The Japanese yen continued to do well in the foreign exchange markets on Monday and into Tuesday as geopolitical tensions continued to simmer.
The yen, which is a so-called “safe haven” currency known to perform well during times of strain elsewhere, manage to build on the successes it has seen over tensions in the ongoing US-China trade battle.
However, its most recent rise came as a result of other Asian geopolitical problems. Hong Kong, which has been subject to protests and demonstrations in recent weeks, experienced a full airport shut down on Monday.
The victory in Argentinian primary elections of a challenger to incumbent President Mauricio Macri also spelled trouble for the international markets, with many not expecting Macri to lose power.
As a result of these fluctuating political moments, the yen could be sold for 105.40 against the US dollar when last recorded this morning. It was even seen at 105.05 at one stage overnight between Monday and Tuesday. This latter performance represented its best in this pair since early January of this year.
Other currencies were not quite so successful.
The Australian dollar saw half a percentage point wiped off its value over the course of Tuesday, largely as a result of its connection to beleaguered China.
Australia and China have strong trading links, and hence the value of the two countries’ currencies are deeply interlinked. Ongoing question marks over whether Chinese exports can recover easily from tariffs imposed on them by US President Donald Trump have put strain on this relationship.
Trump recently appeared to indicate that he was unsure what the outcome of next month’s trade talks were going to be, causing additional uncertainty.
However, the Australian dollar did manage to recover some of its value, and it rose by 0.15% to $0.6760 early on in the day.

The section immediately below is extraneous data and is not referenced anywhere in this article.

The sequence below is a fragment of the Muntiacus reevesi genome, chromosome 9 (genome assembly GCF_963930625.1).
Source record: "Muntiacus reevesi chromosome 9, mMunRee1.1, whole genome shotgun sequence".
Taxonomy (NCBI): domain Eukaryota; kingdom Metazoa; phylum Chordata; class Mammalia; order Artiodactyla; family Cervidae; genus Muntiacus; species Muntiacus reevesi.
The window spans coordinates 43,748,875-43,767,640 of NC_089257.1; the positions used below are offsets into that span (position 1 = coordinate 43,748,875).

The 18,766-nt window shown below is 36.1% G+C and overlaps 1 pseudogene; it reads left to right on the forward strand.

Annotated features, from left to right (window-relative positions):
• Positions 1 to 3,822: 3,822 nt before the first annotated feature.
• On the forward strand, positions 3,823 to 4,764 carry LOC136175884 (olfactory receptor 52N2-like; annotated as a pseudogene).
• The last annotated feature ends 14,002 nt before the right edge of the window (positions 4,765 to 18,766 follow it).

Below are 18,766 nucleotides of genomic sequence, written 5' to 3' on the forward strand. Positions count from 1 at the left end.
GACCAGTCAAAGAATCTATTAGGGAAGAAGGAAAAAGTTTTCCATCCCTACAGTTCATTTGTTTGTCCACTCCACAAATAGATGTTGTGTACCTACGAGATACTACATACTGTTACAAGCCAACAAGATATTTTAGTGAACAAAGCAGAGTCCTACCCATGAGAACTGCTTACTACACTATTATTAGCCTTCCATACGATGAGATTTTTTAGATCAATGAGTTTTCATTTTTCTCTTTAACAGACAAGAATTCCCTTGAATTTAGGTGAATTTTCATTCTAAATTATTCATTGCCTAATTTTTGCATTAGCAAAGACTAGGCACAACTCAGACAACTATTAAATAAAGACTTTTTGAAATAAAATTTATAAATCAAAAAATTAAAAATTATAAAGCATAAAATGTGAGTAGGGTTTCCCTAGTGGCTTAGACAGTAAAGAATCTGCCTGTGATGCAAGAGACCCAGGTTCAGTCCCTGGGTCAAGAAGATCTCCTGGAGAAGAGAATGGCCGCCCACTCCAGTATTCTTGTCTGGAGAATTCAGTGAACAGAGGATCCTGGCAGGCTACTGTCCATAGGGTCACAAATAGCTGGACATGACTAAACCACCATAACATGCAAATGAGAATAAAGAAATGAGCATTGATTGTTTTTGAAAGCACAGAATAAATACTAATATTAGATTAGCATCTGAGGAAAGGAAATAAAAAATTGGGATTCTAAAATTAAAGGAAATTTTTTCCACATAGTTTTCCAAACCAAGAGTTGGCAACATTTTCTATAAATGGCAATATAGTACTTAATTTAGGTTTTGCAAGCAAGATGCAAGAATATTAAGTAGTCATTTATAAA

The euro managed only to hold firm in its pair with the US dollar. The currency saw problems yesterday in relation to management of the economy in Italy – although these appeared to have abated a little on Tuesday when the international credit rating agency Fitch announced that it would not be either downgrading or upgrading the nation.
Argentina is not usually in the foreign exchange trading news, but it came under scrutiny over the course of Monday after its sitting president was toppled in a challenge. Mauricio Macri, who is a right-winger currently serving as president, was knocked out during a primary election in which he was defeated by a much larger number of votes than had been predicted.
This led the foreign exchange markets to wonder whether the South American powerhouse could see a more restricted market system in the coming months. The country may now return to what is known as “Kirchnerismo”, which is a set of left-wing policies named after two previous governments.
The Argentinian currency, the peso, was seen at 52.15 in its pair with the US dollar as trading drew to a close on Monday. This represented a shocking drop of 15% and was a historic low point.